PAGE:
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Socrates and Dialectic

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Abstract

Early in the Seventh Letter Plato discusses the trial of Socrates, saying that it was simply corrupt, since the real reason for arresting the older man was his refusal to ally himself with the Thirty. Socrates was charged with impiety and this was ‘sacrilegious’, as he was in fact exceedingly pious. Plato seems to lack subtlety here, for we might expect him to see that in the sense used by the accusers Socrates was ‘impious’ — or something of the sort. The God of Socrates was an entirely new measure of all things, so that Socrates’ proper performance of his religious duties — his piety — was nevertheless steadily undermined. The accusers may have dimly recognised that the life of Socrates had brought a new God into the world, and a new doctrine, specifically a virtuous type of individualism. For some reason modern thinkers have not paid much attention to this God, perhaps associating him a little too readily with the God of Christianity.

Keywords

Human Race Dialectical Thought Religious Duty Dialectical Reason Creative Adaptation 
These keywords were added by machine and not by the authors. This process is experimental and the keywords may be updated as the learning algorithm improves.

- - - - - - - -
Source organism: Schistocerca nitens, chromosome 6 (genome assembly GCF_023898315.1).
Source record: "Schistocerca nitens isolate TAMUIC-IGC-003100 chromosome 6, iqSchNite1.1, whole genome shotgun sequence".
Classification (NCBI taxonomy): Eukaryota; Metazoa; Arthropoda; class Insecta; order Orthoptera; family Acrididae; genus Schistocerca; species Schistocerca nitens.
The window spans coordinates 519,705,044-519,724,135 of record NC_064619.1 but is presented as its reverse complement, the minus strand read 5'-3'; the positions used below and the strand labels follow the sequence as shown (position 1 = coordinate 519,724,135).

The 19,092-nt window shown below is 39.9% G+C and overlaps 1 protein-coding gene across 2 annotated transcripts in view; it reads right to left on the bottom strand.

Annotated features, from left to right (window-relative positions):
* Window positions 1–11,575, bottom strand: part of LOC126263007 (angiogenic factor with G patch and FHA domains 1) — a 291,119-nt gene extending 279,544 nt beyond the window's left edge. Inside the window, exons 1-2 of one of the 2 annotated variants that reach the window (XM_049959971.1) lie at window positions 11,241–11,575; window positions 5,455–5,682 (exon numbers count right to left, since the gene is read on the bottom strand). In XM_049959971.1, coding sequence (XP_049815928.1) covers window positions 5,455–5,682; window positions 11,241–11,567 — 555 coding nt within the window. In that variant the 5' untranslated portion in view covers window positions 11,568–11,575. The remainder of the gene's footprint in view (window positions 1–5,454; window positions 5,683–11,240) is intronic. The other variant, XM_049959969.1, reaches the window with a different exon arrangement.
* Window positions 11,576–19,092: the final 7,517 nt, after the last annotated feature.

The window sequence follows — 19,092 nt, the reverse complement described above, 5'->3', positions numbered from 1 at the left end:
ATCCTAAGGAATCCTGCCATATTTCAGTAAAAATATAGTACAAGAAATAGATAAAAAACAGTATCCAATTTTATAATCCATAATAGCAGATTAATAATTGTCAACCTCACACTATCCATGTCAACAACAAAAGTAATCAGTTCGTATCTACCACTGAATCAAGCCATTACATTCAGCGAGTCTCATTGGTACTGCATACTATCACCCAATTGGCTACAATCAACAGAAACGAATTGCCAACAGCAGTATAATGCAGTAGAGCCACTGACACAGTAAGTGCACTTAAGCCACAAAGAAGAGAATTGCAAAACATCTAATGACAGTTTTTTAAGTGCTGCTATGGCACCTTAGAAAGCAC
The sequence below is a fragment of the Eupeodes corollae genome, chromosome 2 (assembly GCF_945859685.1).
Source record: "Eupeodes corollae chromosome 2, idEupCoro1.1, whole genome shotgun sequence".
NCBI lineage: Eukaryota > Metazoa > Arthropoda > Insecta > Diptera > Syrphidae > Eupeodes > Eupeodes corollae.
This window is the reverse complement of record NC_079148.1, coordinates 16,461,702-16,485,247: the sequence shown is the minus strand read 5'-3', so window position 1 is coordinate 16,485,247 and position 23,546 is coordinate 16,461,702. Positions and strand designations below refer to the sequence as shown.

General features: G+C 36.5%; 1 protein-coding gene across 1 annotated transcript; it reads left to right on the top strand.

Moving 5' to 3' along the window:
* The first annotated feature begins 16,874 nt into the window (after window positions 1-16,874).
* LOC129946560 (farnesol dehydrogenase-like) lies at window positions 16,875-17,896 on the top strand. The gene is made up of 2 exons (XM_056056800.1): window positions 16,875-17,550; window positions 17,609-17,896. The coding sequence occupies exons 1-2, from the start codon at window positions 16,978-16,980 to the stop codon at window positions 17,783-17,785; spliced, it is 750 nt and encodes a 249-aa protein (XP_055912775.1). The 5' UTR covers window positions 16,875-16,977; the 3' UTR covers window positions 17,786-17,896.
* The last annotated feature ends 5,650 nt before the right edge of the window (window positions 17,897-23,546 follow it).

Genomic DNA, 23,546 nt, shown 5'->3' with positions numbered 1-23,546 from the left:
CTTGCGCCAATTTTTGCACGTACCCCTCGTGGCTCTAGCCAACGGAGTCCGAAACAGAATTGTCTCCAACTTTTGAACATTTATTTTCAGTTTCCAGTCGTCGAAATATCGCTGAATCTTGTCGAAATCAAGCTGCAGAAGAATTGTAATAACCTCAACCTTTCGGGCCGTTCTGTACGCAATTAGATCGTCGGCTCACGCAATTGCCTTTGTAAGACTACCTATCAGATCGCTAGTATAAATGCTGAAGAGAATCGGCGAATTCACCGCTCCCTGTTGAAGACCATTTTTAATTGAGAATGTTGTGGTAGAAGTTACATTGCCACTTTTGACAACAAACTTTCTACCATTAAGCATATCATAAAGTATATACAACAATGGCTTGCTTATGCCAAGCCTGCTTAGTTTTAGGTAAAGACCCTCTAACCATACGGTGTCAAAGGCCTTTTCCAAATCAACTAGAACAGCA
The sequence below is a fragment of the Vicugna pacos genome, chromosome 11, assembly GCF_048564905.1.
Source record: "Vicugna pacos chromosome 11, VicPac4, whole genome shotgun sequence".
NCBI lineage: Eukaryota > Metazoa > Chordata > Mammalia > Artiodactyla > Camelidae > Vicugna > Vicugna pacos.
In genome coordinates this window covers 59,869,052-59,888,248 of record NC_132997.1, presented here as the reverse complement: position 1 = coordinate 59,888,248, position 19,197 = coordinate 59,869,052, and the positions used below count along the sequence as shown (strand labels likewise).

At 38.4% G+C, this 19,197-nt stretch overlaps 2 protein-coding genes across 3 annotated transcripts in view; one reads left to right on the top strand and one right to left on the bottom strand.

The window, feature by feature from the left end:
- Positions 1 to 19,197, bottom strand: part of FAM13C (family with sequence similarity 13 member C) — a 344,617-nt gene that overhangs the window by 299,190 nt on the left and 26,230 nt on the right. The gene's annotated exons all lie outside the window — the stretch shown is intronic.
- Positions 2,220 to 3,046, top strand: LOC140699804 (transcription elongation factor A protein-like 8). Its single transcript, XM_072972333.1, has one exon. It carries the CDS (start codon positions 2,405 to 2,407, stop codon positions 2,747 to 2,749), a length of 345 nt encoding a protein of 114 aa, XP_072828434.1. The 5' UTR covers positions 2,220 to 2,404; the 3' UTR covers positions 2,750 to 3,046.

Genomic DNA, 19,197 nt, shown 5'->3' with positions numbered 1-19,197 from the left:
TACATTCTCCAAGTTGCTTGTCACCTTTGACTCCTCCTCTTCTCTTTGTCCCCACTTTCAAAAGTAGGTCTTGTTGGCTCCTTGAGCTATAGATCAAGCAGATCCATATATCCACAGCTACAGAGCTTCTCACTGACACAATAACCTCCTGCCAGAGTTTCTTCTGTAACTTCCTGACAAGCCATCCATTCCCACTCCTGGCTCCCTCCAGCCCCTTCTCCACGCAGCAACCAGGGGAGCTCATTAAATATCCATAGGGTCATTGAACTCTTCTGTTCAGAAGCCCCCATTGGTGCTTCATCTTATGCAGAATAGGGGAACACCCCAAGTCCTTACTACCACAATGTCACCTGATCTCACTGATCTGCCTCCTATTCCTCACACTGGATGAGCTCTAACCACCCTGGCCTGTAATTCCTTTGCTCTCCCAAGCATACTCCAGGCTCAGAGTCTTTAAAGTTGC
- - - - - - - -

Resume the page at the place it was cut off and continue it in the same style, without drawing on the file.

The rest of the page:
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Notes

  1. 1.
    Nietzsche, Friedrich, The Birth of Tragedy and The Case of Wagner, translated , with commentary, by Walter Kaufmann (New York: Vintage, 1967). (BT and CW). BT, 13, p. 94.Google Scholar
  2. 2.
    Nietzsche, Friedrich, Human, All Too Human A Book for Free Spirits, translated by R. J. Hollingdale, introduction by Erich Heller (Cambridge: Cambridge University Press, 1986) (HAH). ‘The Wanderer and His Shadow’, No. 86, p. 332.Google Scholar
  3. 3.
    Nietzsche, Friedrich, The Gay Science, translated with commentary, by Walter Kaufmann (New York: Vintage, 1974), No. 340, p. 272 (GS).Google Scholar
  4. 8.
    Nietzsche, Friedrich, Twilight of the Idols and The Anti-Christ, translated, with an introduction and commentary by R, J. Hollingdale (Harmondsworth: Penguin, 1968) (TI and AC).Google Scholar
  5. 11.
    Plato, The Collected Dialogues, edited by Edith Hamilton and Huntingdon Cairns, Bollingen Series LXXI (Princeton, New Jersey: Princeton University Press, 1985), Theaetetus, 176a (Cornford’s translation).Google Scholar
  6. 25.
    Kaufmann, Walter, Nietzsche: Philosopher, Psychologist, Antichrist (Princeton, New Jersey: Princeton University Press, 1974) First published 1950. Part IV, Chapter 13, ‘Nietzsche’s Attitude toward Socrates’.Google Scholar

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© Keith M. May 1993

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